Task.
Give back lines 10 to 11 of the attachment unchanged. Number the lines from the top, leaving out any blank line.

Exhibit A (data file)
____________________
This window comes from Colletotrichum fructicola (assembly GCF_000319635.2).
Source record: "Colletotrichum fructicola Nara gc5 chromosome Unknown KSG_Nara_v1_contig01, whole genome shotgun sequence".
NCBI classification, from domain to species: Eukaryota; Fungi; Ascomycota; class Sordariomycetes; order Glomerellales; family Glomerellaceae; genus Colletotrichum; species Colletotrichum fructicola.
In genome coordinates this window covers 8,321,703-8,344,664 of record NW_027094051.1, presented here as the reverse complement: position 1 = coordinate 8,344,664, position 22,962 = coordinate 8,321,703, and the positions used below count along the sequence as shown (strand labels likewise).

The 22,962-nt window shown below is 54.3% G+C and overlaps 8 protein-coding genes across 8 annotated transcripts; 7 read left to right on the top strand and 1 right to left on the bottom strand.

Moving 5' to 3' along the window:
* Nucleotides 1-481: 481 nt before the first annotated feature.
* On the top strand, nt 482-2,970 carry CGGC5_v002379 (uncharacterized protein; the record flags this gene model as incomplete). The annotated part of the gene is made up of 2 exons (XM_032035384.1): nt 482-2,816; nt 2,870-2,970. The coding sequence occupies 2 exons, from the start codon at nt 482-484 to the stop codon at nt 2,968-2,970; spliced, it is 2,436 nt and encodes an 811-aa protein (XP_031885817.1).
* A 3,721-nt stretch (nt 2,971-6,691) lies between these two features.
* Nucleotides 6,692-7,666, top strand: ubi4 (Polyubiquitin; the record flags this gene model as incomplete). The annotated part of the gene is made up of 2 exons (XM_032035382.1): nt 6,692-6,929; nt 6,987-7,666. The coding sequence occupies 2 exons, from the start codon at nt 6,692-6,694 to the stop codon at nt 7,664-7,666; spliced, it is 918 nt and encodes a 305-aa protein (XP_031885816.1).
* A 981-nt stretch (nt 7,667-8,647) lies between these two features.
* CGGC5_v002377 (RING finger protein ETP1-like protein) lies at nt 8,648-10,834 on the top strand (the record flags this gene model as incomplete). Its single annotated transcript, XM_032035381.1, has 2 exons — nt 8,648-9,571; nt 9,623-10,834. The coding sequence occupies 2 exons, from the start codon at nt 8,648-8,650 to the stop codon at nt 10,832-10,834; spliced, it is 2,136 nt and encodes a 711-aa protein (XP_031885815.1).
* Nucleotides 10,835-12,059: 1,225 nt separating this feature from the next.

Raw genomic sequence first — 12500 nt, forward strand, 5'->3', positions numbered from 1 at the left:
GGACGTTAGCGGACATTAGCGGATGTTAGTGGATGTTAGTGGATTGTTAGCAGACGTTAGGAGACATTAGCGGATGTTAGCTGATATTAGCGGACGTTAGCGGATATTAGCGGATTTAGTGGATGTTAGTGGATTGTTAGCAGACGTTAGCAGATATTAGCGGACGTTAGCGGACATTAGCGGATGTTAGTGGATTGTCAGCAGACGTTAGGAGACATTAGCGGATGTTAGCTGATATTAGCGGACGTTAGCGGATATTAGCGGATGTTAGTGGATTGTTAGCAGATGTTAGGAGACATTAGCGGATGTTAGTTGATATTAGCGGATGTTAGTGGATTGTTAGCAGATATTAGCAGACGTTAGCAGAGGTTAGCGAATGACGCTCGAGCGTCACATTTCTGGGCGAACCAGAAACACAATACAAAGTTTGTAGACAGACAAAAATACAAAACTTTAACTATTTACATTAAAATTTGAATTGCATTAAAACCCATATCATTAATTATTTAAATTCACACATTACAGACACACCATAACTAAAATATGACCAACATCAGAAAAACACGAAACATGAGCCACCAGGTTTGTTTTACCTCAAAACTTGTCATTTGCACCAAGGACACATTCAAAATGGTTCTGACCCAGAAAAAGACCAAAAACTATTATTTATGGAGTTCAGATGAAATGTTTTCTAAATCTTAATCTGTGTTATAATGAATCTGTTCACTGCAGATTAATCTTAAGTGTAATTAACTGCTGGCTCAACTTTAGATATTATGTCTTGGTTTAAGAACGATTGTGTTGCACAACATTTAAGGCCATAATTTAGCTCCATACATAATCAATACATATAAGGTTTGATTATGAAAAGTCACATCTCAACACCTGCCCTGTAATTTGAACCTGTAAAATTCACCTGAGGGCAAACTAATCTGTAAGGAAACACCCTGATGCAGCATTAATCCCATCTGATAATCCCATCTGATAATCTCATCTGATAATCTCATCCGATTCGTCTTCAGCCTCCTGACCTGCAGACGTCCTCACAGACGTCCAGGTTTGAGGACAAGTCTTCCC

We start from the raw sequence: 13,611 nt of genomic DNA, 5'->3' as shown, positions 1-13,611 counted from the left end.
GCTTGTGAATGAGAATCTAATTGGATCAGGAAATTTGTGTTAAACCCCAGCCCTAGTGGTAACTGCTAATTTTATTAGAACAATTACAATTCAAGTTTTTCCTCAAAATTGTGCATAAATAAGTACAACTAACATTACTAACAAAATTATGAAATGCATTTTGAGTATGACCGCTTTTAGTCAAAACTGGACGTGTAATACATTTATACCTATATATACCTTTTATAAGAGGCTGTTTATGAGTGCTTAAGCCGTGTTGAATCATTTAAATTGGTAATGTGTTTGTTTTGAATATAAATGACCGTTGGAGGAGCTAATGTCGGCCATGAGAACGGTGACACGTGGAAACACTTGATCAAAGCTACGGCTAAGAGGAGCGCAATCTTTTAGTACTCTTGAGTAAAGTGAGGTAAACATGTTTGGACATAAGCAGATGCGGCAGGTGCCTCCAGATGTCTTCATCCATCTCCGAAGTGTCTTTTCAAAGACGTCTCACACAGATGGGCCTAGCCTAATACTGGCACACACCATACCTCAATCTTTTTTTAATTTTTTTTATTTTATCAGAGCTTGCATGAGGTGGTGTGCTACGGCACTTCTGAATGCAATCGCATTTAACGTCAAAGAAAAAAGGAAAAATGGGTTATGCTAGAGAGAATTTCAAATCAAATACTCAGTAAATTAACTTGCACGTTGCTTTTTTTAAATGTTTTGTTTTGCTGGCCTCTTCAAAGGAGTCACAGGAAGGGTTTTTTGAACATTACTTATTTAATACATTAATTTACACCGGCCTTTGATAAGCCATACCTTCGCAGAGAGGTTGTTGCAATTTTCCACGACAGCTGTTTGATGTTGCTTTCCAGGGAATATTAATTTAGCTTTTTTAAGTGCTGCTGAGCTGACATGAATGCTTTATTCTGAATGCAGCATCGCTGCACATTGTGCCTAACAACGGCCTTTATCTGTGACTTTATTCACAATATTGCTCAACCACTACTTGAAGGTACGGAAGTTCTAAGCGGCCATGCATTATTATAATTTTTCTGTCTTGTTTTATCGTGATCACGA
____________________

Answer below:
* Nucleotides 6,692-7,666, top strand: ubi4 (Polyubiquitin; the record flags this gene model as incomplete). The annotated part of the gene is made up of 2 exons (XM_032035382.1): nt 6,692-6,929; nt 6,987-7,666. The coding sequence occupies 2 exons, from the start codon at nt 6,692-6,694 to the stop codon at nt 7,664-7,666; spliced, it is 918 nt and encodes a 305-aa protein (XP_031885816.1).
* A 981-nt stretch (nt 7,667-8,647) lies between these two features.